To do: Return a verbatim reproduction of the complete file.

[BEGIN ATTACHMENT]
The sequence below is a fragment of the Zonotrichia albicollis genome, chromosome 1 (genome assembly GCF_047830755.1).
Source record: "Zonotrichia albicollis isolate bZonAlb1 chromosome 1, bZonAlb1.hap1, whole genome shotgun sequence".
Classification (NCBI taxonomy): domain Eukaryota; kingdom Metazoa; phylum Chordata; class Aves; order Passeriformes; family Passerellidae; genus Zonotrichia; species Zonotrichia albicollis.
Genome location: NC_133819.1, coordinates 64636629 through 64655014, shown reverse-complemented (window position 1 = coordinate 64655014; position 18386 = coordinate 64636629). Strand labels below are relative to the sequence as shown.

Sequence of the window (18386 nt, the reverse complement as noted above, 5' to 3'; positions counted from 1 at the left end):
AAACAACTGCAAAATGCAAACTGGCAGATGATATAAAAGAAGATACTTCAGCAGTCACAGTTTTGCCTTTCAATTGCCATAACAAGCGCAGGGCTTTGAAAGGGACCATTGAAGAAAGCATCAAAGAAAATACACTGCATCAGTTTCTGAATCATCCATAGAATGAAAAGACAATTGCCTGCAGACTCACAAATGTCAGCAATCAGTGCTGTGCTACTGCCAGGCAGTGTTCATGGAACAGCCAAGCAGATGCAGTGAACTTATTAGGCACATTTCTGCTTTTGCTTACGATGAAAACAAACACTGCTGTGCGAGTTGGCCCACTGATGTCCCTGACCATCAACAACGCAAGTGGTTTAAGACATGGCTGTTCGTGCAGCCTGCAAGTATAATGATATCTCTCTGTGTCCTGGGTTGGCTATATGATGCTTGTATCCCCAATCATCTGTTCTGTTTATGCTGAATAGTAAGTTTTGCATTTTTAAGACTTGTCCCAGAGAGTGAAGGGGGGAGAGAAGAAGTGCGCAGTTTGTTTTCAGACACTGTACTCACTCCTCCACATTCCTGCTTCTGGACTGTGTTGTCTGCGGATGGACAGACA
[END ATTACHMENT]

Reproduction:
The sequence below is a fragment of the Zonotrichia albicollis genome, chromosome 1 (genome assembly GCF_047830755.1).
Source record: "Zonotrichia albicollis isolate bZonAlb1 chromosome 1, bZonAlb1.hap1, whole genome shotgun sequence".
Classification (NCBI taxonomy): domain Eukaryota; kingdom Metazoa; phylum Chordata; class Aves; order Passeriformes; family Passerellidae; genus Zonotrichia; species Zonotrichia albicollis.
Genome location: NC_133819.1, coordinates 64636629 through 64655014, shown reverse-complemented (window position 1 = coordinate 64655014; position 18386 = coordinate 64636629). Strand labels below are relative to the sequence as shown.

Sequence of the window (18386 nt, the reverse complement as noted above, 5' to 3'; positions counted from 1 at the left end):
AAACAACTGCAAAATGCAAACTGGCAGATGATATAAAAGAAGATACTTCAGCAGTCACAGTTTTGCCTTTCAATTGCCATAACAAGCGCAGGGCTTTGAAAGGGACCATTGAAGAAAGCATCAAAGAAAATACACTGCATCAGTTTCTGAATCATCCATAGAATGAAAAGACAATTGCCTGCAGACTCACAAATGTCAGCAATCAGTGCTGTGCTACTGCCAGGCAGTGTTCATGGAACAGCCAAGCAGATGCAGTGAACTTATTAGGCACATTTCTGCTTTTGCTTACGATGAAAACAAACACTGCTGTGCGAGTTGGCCCACTGATGTCCCTGACCATCAACAACGCAAGTGGTTTAAGACATGGCTGTTCGTGCAGCCTGCAAGTATAATGATATCTCTCTGTGTCCTGGGTTGGCTATATGATGCTTGTATCCCCAATCATCTGTTCTGTTTATGCTGAATAGTAAGTTTTGCATTTTTAAGACTTGTCCCAGAGAGTGAAGGGGGGAGAGAAGAAGTGCGCAGTTTGTTTTCAGACACTGTACTCACTCCTCCACATTCCTGCTTCTGGACTGTGTTGTCTGCGGATGGACAGACA